> comes after about 30 min. to the lower outside of both
    > calf muscles. They become so fatigued that I can hardly
    > keep going. i can figure out waht it is. I thought that
    > maybe i am extending my foot(pointing my toes) to much.
    > Anyone have any suggestions?
    >

    "Lower Outside of both calf muscles" Sounds like over
    training If the pain is persistent over 24 hours. I would
    suggest that there might be other problems. It could be that
    you might need to work up your distances more slowly. Have
    you tried Ibuprofen? What you are describing sounds like an
    inflammation of the sheath covering the lower calf muscles.

    http://www.sportsinjuryclinic.net/cybertherapist/front/lowe-
    rleg/inflamtibtensheath.htm

    I know some people that take Ibuprofen before a century to
    avoid problems like this.

    If you were having pedal/seat distance problems or cleat
    adjustment problems, I would expect the pain to be in front
    or behind the knees. Eggbeaters are pretty tolerant of a
    variety of cleat positions and are not so likely to induce
    knee pain like SPDs or some other pedals.
    --

    Cletus D. Lee Bacchetta Giro Lightning Voyager
    http://www.clee.org
    - Bellaire, TX USA -
     
  6. Jeff Wills

    Jeff Wills Guest

    [email protected] (roy dale) wrote in message news:<[email protected]>...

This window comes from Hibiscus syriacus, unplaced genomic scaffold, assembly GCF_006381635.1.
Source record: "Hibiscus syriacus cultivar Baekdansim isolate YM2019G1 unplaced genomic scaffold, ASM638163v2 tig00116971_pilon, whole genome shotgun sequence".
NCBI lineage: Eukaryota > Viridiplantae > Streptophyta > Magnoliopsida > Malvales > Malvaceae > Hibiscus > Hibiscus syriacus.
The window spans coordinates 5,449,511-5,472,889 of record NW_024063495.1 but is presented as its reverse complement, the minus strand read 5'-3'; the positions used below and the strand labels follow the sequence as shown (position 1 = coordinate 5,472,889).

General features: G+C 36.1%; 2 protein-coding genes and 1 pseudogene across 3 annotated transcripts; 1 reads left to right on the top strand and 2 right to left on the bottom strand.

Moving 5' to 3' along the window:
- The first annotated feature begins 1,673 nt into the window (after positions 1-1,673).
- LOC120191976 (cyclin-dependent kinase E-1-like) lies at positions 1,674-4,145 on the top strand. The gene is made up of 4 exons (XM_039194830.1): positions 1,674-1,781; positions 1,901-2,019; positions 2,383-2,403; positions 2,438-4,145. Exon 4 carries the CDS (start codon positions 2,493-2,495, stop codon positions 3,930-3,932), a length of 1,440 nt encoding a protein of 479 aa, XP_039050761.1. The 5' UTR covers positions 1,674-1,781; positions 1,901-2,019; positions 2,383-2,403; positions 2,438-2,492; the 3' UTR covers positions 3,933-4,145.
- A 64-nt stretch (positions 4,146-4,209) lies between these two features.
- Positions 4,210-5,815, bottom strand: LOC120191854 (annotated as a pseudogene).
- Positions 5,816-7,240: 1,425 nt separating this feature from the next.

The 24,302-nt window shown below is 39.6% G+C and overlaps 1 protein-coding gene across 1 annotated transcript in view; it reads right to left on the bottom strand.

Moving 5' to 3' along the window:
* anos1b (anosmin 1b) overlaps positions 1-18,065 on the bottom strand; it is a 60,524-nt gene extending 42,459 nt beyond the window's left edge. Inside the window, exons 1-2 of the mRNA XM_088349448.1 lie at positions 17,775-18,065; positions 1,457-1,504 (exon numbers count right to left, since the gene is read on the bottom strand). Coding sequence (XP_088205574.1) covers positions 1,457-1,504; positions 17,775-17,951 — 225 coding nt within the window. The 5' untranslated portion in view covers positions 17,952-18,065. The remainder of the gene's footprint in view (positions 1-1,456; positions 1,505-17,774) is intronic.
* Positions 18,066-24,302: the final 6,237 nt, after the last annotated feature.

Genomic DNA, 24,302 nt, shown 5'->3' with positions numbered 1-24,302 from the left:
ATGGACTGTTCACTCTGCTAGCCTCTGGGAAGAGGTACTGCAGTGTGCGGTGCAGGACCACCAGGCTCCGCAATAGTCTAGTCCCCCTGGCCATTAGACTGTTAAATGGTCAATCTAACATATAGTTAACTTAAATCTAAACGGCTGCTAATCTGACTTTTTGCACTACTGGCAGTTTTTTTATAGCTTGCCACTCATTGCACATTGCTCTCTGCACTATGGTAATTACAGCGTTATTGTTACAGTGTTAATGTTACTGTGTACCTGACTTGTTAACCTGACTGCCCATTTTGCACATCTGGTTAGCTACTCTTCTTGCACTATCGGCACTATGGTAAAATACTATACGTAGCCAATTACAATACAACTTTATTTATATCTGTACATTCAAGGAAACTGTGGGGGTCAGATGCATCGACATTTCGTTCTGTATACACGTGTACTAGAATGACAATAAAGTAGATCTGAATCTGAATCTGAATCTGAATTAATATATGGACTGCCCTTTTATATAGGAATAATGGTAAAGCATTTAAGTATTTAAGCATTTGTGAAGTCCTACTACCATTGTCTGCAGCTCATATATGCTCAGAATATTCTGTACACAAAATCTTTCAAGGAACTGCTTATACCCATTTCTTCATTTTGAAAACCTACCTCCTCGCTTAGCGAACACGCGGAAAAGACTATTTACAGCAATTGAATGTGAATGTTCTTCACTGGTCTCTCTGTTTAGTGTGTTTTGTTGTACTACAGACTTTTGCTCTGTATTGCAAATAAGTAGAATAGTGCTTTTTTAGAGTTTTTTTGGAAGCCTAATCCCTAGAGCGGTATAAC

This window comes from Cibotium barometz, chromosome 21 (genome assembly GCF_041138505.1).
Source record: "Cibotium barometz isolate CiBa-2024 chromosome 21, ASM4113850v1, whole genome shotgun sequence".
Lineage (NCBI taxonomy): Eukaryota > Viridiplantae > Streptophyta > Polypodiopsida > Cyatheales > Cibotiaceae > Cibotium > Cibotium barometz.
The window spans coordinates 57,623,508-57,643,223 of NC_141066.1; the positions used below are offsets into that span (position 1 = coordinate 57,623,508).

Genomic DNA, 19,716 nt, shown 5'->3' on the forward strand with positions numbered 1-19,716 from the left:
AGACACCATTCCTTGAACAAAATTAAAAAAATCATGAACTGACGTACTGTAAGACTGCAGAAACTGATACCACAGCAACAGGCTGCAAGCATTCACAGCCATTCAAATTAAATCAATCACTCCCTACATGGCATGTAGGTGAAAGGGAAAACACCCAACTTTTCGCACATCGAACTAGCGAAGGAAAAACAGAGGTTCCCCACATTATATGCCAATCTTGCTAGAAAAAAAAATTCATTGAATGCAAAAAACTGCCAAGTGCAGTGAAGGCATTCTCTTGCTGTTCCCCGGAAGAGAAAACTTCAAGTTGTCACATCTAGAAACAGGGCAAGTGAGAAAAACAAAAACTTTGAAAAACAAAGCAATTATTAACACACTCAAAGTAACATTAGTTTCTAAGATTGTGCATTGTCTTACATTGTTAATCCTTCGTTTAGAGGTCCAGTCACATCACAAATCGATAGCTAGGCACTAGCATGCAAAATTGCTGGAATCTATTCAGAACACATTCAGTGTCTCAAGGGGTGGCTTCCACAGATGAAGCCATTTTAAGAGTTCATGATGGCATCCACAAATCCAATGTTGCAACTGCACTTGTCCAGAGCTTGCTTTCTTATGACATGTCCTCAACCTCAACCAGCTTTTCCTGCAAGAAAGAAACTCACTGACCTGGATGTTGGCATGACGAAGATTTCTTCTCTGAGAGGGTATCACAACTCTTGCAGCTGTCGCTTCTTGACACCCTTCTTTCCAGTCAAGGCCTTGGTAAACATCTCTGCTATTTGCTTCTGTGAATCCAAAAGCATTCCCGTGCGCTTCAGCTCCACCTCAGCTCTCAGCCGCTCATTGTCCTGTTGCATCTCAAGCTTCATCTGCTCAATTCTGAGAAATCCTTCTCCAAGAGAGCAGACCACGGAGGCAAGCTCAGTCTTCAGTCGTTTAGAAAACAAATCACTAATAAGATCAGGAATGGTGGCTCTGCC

>
    > What kind of pedals and where do you get them at that
    > would have that kind of setup? I am new to the high bottm
    > bracket but some days there is no pain in the calf but
    > the last 2 or 3 rides it has become a factor as to how
    > far i can go.

    Shimano PD-M324, for one:
    http://harriscyclery.net/site/page.cfm?PageID=49&SKU=PD6432
    These are available from bike shops anywhere. There's a
    version made by Wellgo, too. My wife has these on her Tour
    Easy- they're very nice for the days she rides to work.

    It may be that the rotational adjustment on the cleats is
    not correct. If you feel pressure on either side of your
    heel while you're pedaling, something's amiss. Your feet
    should hang naturally in the back of your shoe.

    You might want to find a bike shop that uses the Fit Kit
    system. They have a device that will show you which way and
    how far to move the cleat. It's called the Rotational
    Adjustment Device:
    http://www.bikefitkit.com/fit_kit/rad_kit.html In fact, a
    complete professional fitting would be a good thing, IMO.

    Not many professional fitters know recumbents, but the
    adjustments aren't *that* different. If you were near
    Portland, I'd tell you to talk to Micheal Sylvester at the
    Bike Gallery. He *trains* people in bike fitting and he's
    done recumbents in the past. Here's a couple articles: http-
    ://www.cyclingsite.com/collected_wisdom/what_to_take/bikes/-
    bike_fits.htm
    http://www.planetultra.com/maynard/likeadork.html

    I rode a P-38 for 12 years before switching to a Tour Easy
    (partly to keep my wife company) and I *rarely* had pain
    like you describe. Usually it was after getting new shoes
    or installing new cleats. Readjustment allowed me to ride
    pain-free.

    Jeff